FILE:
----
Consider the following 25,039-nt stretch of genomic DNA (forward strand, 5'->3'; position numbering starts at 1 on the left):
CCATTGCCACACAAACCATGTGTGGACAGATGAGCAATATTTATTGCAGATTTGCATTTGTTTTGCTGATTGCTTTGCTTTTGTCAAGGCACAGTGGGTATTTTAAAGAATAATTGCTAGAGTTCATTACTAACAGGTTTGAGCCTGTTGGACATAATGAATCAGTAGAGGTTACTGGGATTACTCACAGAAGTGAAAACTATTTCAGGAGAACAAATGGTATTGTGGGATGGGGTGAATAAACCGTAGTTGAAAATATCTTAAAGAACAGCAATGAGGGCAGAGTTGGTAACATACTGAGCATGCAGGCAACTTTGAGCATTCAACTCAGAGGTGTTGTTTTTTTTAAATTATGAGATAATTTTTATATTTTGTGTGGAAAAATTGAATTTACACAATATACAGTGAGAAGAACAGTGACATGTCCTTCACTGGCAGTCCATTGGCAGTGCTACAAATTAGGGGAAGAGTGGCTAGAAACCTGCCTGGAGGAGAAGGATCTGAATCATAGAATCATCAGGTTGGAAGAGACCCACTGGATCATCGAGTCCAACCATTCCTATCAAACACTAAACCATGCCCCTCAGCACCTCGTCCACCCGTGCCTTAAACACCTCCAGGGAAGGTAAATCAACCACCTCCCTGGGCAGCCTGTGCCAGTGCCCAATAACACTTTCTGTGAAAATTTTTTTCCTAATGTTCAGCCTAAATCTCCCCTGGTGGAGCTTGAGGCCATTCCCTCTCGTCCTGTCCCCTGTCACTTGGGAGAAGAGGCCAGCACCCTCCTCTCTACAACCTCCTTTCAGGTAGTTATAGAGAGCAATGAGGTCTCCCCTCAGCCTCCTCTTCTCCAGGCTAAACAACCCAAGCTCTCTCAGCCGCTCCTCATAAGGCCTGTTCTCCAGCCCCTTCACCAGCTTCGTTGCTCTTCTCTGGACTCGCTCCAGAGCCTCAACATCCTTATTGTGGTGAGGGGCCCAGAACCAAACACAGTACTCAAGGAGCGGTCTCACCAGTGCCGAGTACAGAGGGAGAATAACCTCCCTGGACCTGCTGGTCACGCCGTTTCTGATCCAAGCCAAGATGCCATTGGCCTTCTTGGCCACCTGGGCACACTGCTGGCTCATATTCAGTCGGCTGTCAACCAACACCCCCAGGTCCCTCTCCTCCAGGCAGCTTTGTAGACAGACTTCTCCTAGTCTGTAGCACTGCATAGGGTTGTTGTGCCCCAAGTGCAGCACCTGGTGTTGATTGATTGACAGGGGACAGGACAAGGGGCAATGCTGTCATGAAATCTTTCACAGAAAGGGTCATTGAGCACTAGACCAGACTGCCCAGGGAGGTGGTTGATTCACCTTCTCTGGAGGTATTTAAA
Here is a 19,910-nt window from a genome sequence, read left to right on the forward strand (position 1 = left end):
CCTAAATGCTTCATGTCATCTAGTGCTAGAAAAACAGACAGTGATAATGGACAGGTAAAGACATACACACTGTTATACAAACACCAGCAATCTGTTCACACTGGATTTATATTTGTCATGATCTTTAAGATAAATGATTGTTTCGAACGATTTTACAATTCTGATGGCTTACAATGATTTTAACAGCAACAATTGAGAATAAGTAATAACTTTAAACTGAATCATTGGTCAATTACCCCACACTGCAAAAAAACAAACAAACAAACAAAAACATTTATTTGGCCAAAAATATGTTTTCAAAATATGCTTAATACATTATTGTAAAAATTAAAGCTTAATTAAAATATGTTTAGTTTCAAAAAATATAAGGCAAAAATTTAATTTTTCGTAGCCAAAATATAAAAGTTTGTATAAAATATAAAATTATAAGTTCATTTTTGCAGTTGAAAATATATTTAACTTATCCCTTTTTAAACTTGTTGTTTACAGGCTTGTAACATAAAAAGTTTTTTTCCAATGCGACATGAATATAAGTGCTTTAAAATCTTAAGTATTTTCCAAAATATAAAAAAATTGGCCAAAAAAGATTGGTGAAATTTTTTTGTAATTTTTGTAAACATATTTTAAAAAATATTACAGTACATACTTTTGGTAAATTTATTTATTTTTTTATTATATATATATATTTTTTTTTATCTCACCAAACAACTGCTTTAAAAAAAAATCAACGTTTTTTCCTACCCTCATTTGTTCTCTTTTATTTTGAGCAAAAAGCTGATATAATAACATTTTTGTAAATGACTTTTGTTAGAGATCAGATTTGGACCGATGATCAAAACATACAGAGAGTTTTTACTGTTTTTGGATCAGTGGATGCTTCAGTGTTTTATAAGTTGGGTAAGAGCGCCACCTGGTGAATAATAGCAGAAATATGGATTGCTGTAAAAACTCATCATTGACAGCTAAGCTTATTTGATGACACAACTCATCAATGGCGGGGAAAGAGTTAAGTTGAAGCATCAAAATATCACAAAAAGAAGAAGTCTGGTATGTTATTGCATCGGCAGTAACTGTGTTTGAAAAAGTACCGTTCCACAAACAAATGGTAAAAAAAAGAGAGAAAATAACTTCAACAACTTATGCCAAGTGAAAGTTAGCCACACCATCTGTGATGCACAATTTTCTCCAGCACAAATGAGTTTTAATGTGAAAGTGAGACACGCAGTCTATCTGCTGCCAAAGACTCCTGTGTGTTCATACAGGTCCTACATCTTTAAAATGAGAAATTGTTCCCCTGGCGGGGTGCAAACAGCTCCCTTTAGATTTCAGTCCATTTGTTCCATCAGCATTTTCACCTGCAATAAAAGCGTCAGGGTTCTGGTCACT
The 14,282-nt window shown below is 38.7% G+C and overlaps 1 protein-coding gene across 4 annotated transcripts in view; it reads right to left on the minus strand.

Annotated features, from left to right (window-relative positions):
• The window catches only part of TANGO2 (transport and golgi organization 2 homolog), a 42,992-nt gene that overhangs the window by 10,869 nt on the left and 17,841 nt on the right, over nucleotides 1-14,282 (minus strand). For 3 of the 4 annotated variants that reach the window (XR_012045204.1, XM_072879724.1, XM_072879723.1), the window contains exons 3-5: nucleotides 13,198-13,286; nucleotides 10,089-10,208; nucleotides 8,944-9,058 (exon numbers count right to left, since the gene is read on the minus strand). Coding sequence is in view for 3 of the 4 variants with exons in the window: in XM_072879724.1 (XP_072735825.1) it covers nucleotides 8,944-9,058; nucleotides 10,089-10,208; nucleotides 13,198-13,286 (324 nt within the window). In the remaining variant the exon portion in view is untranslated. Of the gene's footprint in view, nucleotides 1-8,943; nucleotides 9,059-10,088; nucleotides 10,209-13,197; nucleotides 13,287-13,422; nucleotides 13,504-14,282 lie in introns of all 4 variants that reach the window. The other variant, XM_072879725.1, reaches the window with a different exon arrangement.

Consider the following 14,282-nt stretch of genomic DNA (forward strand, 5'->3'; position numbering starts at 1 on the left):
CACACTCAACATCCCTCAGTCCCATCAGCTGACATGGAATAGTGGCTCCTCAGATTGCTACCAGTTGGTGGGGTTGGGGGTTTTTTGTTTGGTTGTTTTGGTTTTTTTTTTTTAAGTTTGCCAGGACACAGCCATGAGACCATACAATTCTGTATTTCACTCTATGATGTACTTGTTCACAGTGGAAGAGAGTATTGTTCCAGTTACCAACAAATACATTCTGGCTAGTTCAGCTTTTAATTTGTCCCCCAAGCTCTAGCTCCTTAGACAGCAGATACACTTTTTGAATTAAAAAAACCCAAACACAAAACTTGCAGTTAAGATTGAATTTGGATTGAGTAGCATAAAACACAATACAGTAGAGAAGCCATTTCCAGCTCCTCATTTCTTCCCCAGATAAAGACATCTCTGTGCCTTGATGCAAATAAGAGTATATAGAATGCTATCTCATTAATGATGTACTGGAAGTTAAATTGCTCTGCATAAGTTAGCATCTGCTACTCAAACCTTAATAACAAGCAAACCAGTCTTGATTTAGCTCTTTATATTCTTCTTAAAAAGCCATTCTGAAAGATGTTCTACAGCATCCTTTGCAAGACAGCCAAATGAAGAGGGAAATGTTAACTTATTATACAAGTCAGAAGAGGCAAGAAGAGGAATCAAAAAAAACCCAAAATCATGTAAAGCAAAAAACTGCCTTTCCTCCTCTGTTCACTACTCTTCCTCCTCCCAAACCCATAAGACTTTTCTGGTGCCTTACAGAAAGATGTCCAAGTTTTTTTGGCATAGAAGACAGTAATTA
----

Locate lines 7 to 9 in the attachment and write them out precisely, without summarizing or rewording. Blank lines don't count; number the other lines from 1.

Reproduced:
• The window catches only part of TANGO2 (transport and golgi organization 2 homolog), a 42,992-nt gene that overhangs the window by 10,869 nt on the left and 17,841 nt on the right, over nucleotides 1-14,282 (minus strand). For 3 of the 4 annotated variants that reach the window (XR_012045204.1, XM_072879724.1, XM_072879723.1), the window contains exons 3-5: nucleotides 13,198-13,286; nucleotides 10,089-10,208; nucleotides 8,944-9,058 (exon numbers count right to left, since the gene is read on the minus strand). Coding sequence is in view for 3 of the 4 variants with exons in the window: in XM_072879724.1 (XP_072735825.1) it covers nucleotides 8,944-9,058; nucleotides 10,089-10,208; nucleotides 13,198-13,286 (324 nt within the window). In the remaining variant the exon portion in view is untranslated. Of the gene's footprint in view, nucleotides 1-8,943; nucleotides 9,059-10,088; nucleotides 10,209-13,197; nucleotides 13,287-13,422; nucleotides 13,504-14,282 lie in introns of all 4 variants that reach the window. The other variant, XM_072879725.1, reaches the window with a different exon arrangement.

Consider the following 14,282-nt stretch of genomic DNA (forward strand, 5'->3'; position numbering starts at 1 on the left):
CACACTCAACATCCCTCAGTCCCATCAGCTGACATGGAATAGTGGCTCCTCAGATTGCTACCAGTTGGTGGGGTTGGGGGTTTTTTGTTTGGTTGTTTTGGTTTTTTTTTTTTAAGTTTGCCAGGACACAGCCATGAGACCATACAATTCTGTATTTCACTCTATGATGTACTTGTTCACAGTGGAAGAGAGTATTGTTCCAGTTACCAACAAATACATTCTGGCTAGTTCAGCTTTTAATTTGTCCCCCAAGCTCTAGCTCCTTAGACAGCAGATACACTTTTTGAATTAAAAAAACCCAAACACAAAACTTGCAGTTAAGATTGAATTTGGATTGAGTAGCATAAAACACAATACAGTAGAGAAGCCATTTCCAGCTCCTCATTTCTTCCCCAGATAAAGACATCTCTGTGCCTTGATGCAAATAAGAGTATATAGAATGCTATCTCATTAATGATGTACTGGAAGTTAAATTGCTCTGCATAAGTTAGCATCTGCTACTCAAACCTTAATAACAAGCAAACCAGTCTTGATTTAGCTCTTTATATTCTTCTTAAAAAGCCATTCTGAAAGATGTTCTACAGCATCCTTTGCAAGACAGCCAAATGAAGAGGGAAATGTTAACTTATTATACAAGTCAGAAGAGGCAAGAAGAGGAATCAAAAAAAACCCAAAATCATGTAAAGCAAAAAACTGCCTTTCCTCCTCTGTTCACTACTCTTCCTCCTCCCAAACCCATAAGACTTTTCTGGTGCCTTACAGAAAGATGTCCAAGTTTTTTTGGCATAGAAGACAGTAATTA